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May 2010 Ballot Access News print version

Published on May 29, 2010, by in General.
  1. IDAHO INDEPENDENT PRESIDENTIAL PETITION REQUIREMENT DECLARED UNCONSTITUTIONAL
  2. NADER FINALLY GETS ORAL ARGUMENT ON PENNSYLVANIA FEE
  3. RESIDENCY REQUIREMENTS FOR CIRCULATORS
  4. THREE BALLOT ACCESS CASES NOW PENDING IN US SUPREME COURT
  5. MAJOR PARTIES SET LATE CONVENTIONS
  6. NO BALLOT ACCESS IMPROVEMENT BILLS PASS THIS YEAR SO FAR
  7. PENNSYLVANIA LOSS
  8. BRITISH BALLOT FROM MAY 6 HOUSE OF COMMONS ELECTION
  9. FLYER AGAINST CALIFORNIA PROPOSITION 14
  10. OTHER LAWSUIT NEWS
  11. 2010 PETITIONING FOR STATEWIDE OFFICE
  12. SEIU BACKS NEW PARTY IN NORTH CAROLINA
  13. 2010 INDEPENDENT CANDIDATES
  14. POLL: 50% OF VOTERS HAVE VOTED FOR NON-MAJOR PARTY NOMINEES
  15. SUBSCRIBING TO BAN WITH PAYPAL

IDAHO INDEPENDENT PRESIDENTIAL PETITION REQUIREMENT DECLARED UNCONSTITUTIONAL

On April 19, a U.S. District Court struck down the Idaho law that requires an independent presidential candidate to submit a petition signed by 1% of the last presidential vote. For 2012, that would be 6,552 signatures. The basis for the decision is that Idaho only requires 1,000 signatures for independent candidates for other statewide office.

The decision is Daien v Ysursa, cv09-22. It was written by Magistrate Judge Donald Bush, an appointee of President Bush, Jr. This is the first ballot access opinion in history that strikes down the number of signatures for an independent candidate for one statewide office, on grounds of the comparative difference with another statewide office.

The decision says it is not even rational for Idaho to require 6,552 signatures for an independent presidential candidate, when an independent candidate for Governor, for example, only needs 1,000 signatures.

Independent presidential candidates rarely qualify for the Idaho ballot. Ralph Nader qualified as an independent in 2008, but before 2008, no one had completed that petition since 1996. Nader tried and failed to qualify as an independent in Idaho in 2004, and did not even try in 2000.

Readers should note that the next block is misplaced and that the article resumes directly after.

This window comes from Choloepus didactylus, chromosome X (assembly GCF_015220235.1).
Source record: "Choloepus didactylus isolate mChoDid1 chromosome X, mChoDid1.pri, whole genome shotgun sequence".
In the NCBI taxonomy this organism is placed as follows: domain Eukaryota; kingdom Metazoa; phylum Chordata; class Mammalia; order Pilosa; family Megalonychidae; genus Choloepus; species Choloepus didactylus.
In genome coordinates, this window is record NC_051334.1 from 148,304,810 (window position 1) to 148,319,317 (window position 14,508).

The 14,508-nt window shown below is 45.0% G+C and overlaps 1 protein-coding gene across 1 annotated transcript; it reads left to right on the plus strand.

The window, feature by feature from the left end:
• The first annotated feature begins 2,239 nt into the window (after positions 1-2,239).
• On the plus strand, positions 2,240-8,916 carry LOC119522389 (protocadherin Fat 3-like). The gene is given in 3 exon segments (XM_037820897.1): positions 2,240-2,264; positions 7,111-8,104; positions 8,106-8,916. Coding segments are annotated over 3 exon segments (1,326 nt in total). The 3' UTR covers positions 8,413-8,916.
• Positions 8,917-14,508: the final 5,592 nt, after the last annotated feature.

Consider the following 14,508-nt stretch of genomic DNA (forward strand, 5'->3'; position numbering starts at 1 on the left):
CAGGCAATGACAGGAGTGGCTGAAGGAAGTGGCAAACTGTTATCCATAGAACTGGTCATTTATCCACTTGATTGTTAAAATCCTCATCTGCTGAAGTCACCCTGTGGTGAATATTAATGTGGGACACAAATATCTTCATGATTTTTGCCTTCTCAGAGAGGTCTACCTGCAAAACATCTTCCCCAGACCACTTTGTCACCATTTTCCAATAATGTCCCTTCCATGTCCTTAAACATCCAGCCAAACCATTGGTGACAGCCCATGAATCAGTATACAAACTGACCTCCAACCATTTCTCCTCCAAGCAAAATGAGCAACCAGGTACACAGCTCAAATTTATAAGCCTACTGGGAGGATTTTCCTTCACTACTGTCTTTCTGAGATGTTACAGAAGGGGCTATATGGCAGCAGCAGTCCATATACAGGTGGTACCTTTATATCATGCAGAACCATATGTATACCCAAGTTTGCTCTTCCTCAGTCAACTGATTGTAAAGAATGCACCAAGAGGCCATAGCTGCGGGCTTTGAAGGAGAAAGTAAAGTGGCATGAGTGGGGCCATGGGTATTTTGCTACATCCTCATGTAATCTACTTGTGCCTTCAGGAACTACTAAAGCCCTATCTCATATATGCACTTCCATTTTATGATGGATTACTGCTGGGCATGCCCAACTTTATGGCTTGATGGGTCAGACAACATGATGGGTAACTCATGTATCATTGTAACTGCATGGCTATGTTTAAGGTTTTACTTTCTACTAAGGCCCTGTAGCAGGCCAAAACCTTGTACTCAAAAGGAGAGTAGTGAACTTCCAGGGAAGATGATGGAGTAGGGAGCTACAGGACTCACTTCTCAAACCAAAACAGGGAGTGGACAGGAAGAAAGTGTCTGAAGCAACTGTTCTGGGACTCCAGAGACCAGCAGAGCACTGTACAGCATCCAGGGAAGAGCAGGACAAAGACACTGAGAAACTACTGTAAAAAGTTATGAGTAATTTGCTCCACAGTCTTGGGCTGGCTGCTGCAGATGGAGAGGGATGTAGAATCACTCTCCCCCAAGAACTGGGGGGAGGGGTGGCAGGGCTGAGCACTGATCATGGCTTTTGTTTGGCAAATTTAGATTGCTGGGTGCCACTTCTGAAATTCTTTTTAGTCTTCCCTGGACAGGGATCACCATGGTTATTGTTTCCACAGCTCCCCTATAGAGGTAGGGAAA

The Idaho Secretary of State has hinted to the press that he won’t appeal. The decision also strikes down Idaho’s ban on out-of-state circulators. The part of the decision was no surprise, because in 2008 the 9th circuit had invalidated Arizona’s ban on out-of-state circulators. Idaho and Arizona are both in the 9th circuit.

Other states that require far more signatures for an independent presidential candidate, than for an independent candidate for other statewide office, are Florida, Hawaii, North Dakota, Oklahoma, and Texas.

Alabama and Arkansas have a different type of disparity: independent presidential candidates need far fewer signatures than independent candidates for other statewide office.

The Oklahoma disparity is far more extreme than the Idaho disparity. In Oklahoma, a presidential independent candidate needs 43,880 signatures, but an independent candidate for any other office needs no signatures. The Florida disparity is also extreme: an independent presidential candidate in 2012 will need approximately 120,000 signatures, but an independent candidate for other office needs no petition. If the recent Idaho ruling were binding on Oklahoma and Florida, the independent presidential candidate requirements in those two states would be unconstitutional.


NADER FINALLY GETS ORAL ARGUMENT ON PENNSYLVANIA FEE

On April 21, an attorney for Ralph Nader was finally given a chance to speak in court against Pennsylvania’s behavior in 2004, when the State Supreme Court authorized fees of over $81,000 against Nader because his petition was found to lack enough valid signatures.